Consular officers are not empowered to certify or authenticate public documents issued in the United States or abroad. Consular officers do not have access to the records of the issuing office or the seal of the custodian of records. When a certification or authentication of a true copy is requested, please contact the embassy or consulate of the country where the document was issued. Please see this link for a step-by-step process on getting documents authenticated for use in Kuwait.
Authentication of U.S and Foreign Academic Credentials for Use Abroad
U.S. embassies and consulates cannot authenticate diplomas or other documents from universities and other schools in the United States nor provide notary services related to foreign academic degrees. U.S. academic credentials, certificates, or degrees for use in Kuwait must be authenticated by the Department of State and then by the Embassy of Kuwait in Washington, D.C.
Fingerprint services are not available at the U.S. Embassy. For more information regarding fingerprinting and police clearances, please visit our Local Resources for U.S. Citizens page.
Certifications of True Copies
Some states provide that notaries may execute certifications of true copies of documents. However, many public documents, such as a birth, death, marriage or divorce records, and police clearances must be certified by the custodian of record in that state. Individuals seeking such a service may choose to make a sworn statement declaring that a copy is an exact reproduction of an original document he or she possesses. However, this document does not meet the requirements set by the Government of Kuwait for the acceptance of vital records. The best source of information about the requirements of the individual U.S. states and other U.S. jurisdictions regarding certification of true copies of documents by notaries public is the state notary public administrator.
U.S. embassies cannot perform marriage ceremonies.
U.S. Consular Officers are NOT permitted to translate documents, certify to the correctness of translations, or authenticate translators’ signatures. A list of translators is available here.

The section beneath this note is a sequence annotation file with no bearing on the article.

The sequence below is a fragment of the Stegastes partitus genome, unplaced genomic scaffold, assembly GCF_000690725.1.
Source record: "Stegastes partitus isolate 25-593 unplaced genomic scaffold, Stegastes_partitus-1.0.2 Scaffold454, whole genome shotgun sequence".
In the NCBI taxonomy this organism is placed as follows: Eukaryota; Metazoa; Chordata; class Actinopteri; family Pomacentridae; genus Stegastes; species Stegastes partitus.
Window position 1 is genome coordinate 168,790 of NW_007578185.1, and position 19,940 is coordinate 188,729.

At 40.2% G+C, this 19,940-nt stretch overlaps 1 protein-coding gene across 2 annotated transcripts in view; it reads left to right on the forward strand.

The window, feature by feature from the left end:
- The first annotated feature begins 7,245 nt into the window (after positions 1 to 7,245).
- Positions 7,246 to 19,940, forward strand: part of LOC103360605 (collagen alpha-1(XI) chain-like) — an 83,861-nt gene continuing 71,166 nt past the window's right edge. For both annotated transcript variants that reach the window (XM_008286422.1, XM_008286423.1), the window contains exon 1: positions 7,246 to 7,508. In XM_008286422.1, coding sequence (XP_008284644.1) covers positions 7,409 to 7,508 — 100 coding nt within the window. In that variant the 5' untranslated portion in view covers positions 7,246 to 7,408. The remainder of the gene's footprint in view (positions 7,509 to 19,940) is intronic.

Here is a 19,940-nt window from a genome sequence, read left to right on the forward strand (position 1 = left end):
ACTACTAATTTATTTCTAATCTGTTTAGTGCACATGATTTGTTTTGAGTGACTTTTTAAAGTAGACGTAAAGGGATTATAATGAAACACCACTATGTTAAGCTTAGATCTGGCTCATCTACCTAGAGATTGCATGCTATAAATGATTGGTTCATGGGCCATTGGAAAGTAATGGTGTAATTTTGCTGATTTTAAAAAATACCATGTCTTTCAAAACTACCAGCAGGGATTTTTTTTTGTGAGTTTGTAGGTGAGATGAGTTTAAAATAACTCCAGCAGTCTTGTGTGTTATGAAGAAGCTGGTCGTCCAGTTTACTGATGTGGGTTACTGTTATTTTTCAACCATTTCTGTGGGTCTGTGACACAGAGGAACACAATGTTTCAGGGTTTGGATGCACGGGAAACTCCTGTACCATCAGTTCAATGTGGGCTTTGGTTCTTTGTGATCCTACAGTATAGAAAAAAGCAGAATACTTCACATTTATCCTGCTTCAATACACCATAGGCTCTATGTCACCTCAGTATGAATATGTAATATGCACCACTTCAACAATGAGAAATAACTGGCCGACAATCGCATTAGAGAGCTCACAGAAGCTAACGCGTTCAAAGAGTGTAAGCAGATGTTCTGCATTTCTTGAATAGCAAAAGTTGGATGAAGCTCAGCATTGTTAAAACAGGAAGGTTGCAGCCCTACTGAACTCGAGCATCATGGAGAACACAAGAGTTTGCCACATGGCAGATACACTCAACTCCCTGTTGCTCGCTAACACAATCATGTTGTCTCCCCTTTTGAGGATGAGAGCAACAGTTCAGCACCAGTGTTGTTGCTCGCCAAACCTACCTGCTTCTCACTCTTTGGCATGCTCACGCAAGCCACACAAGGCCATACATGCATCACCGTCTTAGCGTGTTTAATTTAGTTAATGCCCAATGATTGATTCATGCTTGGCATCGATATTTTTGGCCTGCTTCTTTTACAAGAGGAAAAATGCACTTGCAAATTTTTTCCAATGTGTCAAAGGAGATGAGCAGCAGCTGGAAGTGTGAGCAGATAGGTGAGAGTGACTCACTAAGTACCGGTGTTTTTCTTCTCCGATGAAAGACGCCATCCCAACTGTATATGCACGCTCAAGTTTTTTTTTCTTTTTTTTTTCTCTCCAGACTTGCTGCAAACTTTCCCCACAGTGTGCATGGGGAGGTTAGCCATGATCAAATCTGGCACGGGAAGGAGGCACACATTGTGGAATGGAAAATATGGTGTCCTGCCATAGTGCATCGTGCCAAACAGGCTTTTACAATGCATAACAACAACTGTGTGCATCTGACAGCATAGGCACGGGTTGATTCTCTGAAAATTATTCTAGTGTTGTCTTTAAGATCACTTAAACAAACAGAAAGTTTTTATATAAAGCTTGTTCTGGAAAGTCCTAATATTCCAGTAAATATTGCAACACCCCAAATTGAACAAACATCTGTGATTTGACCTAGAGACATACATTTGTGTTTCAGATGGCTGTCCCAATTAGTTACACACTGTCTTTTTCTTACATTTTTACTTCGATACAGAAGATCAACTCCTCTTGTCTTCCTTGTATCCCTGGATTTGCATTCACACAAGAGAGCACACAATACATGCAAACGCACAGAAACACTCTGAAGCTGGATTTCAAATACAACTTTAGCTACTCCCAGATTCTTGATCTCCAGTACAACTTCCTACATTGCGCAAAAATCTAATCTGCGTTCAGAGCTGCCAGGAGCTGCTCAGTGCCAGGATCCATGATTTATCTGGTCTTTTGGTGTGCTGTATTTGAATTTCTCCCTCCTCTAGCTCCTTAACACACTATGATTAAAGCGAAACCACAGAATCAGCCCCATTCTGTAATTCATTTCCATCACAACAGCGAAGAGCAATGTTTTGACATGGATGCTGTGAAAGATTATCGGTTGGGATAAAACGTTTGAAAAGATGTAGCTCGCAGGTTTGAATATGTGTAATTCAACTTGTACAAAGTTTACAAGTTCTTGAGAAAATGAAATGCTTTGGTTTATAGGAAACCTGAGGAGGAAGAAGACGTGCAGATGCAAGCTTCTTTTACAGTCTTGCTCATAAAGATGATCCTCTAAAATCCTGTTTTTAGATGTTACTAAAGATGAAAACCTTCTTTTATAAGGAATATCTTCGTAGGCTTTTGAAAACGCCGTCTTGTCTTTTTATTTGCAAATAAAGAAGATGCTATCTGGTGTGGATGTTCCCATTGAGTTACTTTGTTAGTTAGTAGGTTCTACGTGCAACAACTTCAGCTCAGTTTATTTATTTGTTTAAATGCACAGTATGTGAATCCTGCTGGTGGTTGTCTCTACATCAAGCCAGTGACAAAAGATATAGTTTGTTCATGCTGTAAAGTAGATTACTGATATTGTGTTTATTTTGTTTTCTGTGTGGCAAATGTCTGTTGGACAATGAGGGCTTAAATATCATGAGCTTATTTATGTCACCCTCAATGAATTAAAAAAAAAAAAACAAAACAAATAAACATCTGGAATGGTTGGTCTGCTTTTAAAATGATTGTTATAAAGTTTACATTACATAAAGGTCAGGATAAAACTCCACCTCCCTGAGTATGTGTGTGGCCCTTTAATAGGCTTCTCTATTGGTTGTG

Refusal of Notary Services
Notarial services may be refused under the following conditions: it is prohibited by treaty or foreign law; it is prohibited by U.S. law; the notarizing officer believes the document will be used for a purpose patently unlawful, improper or inimical to the best interests of the United States; the document is blank; the individual does not appear to be capable of understanding the nature or language of the instrument; the individual is unable to comprehend the significance of the act and/or is acting under duress; the document is incorrect; the individual has invalid, inadequate or insufficient proof of identification; the proof of a corporate title or position is lacking or inadequate; and/or the service is a medallion signature guarantee. (Only financial institutions can provide a signature guarantee/medallion guarantee service.)
No objection letter for transferring a Kuwaiti residency to/from a U.S. passport
Please note that the U.S. Embassy in Kuwait will no longer issue “no objection” certificates or letters relating to adding Kuwaiti residency to or removing it from a U.S. passport. U.S. citizens should print the Information Note and proceed to the Immigration and Passport Directorate along with their passports and any required supporting documents to apply for transferring a residency to/from a U.S. passport.
No objection letter for employment
The U.S. Embassy in Kuwait is not issuing Non-Objection Letters to United States citizens in support of their employment application at any public or private entity in the State of Kuwait, as this Information Note also states. The concerned Recruiting Department is requested to accept Employment Application attached to the U.S. passport and Kuwaiti Civil ID as evidence of a person’s identity.
For a letter confirming your U.S. passport details
The U.S. Embassy in Kuwait does not provide additional letters or certificates confirming the citizenship status and passport details of a U.S. citizen. Please present this Information Note along with your original U.S. passport and any other required supporting documents to the requesting authorities.
For notarization of form W-9
The U.S. Embassy in Kuwait does not notarize form W-9. Please present this Information Note along with your other supporting documents to the requesting authorities.
Opening a Bank Account in Kuwait
The U.S. Embassy in Kuwait does not issue letters for the purpose of opening bank accounts. Please present this Information Note along with your other supporting documents to the requesting authorities.